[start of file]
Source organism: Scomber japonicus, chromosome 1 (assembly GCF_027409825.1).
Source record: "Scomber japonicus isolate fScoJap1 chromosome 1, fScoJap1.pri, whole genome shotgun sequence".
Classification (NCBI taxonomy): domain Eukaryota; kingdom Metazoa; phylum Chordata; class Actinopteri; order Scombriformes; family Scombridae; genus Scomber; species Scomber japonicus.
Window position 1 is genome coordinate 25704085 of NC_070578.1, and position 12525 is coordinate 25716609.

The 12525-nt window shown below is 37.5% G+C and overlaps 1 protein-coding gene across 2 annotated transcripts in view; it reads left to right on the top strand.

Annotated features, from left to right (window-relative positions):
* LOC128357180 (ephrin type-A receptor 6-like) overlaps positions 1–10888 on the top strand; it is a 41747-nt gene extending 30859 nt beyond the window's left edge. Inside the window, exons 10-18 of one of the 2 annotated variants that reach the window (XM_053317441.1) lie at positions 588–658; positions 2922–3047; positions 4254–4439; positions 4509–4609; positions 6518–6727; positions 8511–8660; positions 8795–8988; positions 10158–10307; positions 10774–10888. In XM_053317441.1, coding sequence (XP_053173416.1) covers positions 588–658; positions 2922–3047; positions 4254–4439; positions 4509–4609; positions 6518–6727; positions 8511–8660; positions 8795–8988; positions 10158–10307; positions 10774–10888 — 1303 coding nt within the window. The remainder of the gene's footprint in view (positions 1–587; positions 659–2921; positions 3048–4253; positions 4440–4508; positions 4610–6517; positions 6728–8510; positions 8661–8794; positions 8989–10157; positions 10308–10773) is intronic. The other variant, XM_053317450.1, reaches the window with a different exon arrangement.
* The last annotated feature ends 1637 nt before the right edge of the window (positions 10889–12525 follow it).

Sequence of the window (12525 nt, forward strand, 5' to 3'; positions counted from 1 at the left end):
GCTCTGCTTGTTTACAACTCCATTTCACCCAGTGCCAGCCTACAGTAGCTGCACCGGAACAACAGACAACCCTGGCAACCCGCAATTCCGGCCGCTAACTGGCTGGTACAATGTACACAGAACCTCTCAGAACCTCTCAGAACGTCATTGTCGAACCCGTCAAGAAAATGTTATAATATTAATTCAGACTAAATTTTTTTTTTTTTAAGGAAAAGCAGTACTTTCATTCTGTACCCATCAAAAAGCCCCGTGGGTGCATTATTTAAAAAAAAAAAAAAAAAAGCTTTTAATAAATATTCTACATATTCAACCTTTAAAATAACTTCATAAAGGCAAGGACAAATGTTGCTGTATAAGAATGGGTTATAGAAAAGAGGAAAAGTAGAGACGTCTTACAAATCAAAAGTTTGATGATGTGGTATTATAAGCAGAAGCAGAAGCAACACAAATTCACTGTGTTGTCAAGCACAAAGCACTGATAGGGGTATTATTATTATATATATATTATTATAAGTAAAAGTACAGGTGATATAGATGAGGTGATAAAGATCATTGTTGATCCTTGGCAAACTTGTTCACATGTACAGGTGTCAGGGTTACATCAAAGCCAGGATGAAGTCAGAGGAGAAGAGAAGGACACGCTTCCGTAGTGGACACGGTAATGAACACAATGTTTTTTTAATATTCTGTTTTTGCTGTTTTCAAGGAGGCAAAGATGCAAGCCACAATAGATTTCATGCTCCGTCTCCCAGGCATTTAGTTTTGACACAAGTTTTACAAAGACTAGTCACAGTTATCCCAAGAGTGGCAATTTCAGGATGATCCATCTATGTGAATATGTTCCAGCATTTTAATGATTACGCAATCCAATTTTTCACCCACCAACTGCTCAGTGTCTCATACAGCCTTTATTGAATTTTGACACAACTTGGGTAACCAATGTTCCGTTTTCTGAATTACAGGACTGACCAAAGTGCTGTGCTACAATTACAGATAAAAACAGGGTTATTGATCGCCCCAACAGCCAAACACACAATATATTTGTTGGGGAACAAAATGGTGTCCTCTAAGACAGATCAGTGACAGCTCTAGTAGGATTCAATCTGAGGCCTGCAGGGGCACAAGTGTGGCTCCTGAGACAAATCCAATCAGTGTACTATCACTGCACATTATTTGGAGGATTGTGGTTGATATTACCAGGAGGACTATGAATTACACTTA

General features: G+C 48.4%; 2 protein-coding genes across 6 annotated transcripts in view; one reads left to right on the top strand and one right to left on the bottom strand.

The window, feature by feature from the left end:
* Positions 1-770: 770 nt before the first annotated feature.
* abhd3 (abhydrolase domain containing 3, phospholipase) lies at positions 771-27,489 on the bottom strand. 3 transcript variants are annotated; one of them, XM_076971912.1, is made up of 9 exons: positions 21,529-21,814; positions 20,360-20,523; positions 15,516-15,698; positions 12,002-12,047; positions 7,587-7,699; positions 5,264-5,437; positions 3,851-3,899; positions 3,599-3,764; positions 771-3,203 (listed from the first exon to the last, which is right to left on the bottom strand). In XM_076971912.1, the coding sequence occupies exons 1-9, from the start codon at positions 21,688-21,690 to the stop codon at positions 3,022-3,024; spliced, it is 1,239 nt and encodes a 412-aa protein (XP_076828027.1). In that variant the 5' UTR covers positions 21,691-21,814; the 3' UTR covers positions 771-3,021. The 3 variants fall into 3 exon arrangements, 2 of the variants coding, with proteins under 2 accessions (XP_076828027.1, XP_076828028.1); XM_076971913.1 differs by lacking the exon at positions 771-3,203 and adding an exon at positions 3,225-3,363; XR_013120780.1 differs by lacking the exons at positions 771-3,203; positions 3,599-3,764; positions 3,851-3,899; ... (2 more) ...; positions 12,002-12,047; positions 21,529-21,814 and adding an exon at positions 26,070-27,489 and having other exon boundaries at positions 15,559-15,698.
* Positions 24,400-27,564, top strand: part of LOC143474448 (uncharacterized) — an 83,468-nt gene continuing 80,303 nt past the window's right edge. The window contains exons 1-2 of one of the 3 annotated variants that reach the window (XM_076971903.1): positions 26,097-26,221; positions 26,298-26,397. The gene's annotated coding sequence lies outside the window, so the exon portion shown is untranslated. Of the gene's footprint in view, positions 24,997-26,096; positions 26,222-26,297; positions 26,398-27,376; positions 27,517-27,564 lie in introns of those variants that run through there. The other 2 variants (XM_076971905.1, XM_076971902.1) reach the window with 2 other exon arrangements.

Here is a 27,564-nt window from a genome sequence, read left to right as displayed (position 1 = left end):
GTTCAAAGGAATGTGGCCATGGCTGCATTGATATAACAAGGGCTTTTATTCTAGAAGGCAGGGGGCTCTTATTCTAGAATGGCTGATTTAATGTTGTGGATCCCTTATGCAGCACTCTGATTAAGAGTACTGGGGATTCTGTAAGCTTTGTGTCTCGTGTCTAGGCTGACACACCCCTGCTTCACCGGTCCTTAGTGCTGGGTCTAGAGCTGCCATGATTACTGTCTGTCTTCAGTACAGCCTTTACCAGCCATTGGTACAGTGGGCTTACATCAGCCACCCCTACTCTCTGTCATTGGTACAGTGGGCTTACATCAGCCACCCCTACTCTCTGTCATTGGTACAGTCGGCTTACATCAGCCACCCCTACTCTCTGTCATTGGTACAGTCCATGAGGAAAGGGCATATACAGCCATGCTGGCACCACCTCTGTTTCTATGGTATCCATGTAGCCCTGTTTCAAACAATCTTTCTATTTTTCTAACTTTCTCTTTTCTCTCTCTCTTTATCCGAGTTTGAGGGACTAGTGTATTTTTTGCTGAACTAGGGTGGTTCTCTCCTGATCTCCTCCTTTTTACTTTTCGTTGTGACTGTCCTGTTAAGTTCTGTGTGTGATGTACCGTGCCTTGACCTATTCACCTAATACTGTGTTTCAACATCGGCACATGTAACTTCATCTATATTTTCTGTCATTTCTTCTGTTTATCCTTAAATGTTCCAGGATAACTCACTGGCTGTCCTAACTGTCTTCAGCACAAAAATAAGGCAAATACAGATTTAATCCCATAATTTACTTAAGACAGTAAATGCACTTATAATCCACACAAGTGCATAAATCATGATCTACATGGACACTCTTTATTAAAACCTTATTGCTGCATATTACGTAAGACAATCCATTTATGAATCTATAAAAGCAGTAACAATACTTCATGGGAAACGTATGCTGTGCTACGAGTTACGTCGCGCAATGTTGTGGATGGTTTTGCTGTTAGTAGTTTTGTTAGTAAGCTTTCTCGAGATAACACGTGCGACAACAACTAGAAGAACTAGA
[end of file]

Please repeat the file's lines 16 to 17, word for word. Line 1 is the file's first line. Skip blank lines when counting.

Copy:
Here is a 27,564-nt window from a genome sequence, read left to right as displayed (position 1 = left end):
GTTCAAAGGAATGTGGCCATGGCTGCATTGATATAACAAGGGCTTTTATTCTAGAAGGCAGGGGGCTCTTATTCTAGAATGGCTGATTTAATGTTGTGGATCCCTTATGCAGCACTCTGATTAAGAGTACTGGGGATTCTGTAAGCTTTGTGTCTCGTGTCTAGGCTGACACACCCCTGCTTCACCGGTCCTTAGTGCTGGGTCTAGAGCTGCCATGATTACTGTCTGTCTTCAGTACAGCCTTTACCAGCCATTGGTACAGTGGGCTTACATCAGCCACCCCTACTCTCTGTCATTGGTACAGTGGGCTTACATCAGCCACCCCTACTCTCTGTCATTGGTACAGTCGGCTTACATCAGCCACCCCTACTCTCTGTCATTGGTACAGTCCATGAGGAAAGGGCATATACAGCCATGCTGGCACCACCTCTGTTTCTATGGTATCCATGTAGCCCTGTTTCAAACAATCTTTCTATTTTTCTAACTTTCTCTTTTCTCTCTCTCTTTATCCGAGTTTGAGGGACTAGTGTATTTTTTGCTGAACTAGGGTGGTTCTCTCCTGATCTCCTCCTTTTTACTTTTCGTTGTGACTGTCCTGTTAAGTTCTGTGTGTGATGTACCGTGCCTTGACCTATTCACCTAATACTGTGTTTCAACATCGGCACATGTAACTTCATCTATATTTTCTGTCATTTCTTCTGTTTATCCTTAAATGTTCCAGGATAACTCACTGGCTGTCCTAACTGTCTTCAGCACAAAAATAAGGCAAATACAGATTTAATCCCATAATTTACTTAAGACAGTAAATGCACTTATAATCCACACAAGTGCATAAATCATGATCTACATGGACACTCTTTATTAAAACCTTATTGCTGCATATTACGTAAGACAATCCATTTATGAATCTATAAAAGCAGTAACAATACTTCATGGGAAACGTATGCTGTGCTACGAGTTACGTCGCGCAATGTTGTGGATGGTTTTGCTGTTAGTAGTTTTGTTAGTAAGCTTTCTCGAGATAACACGTGCGACAACAACTAGAAGAACTAGA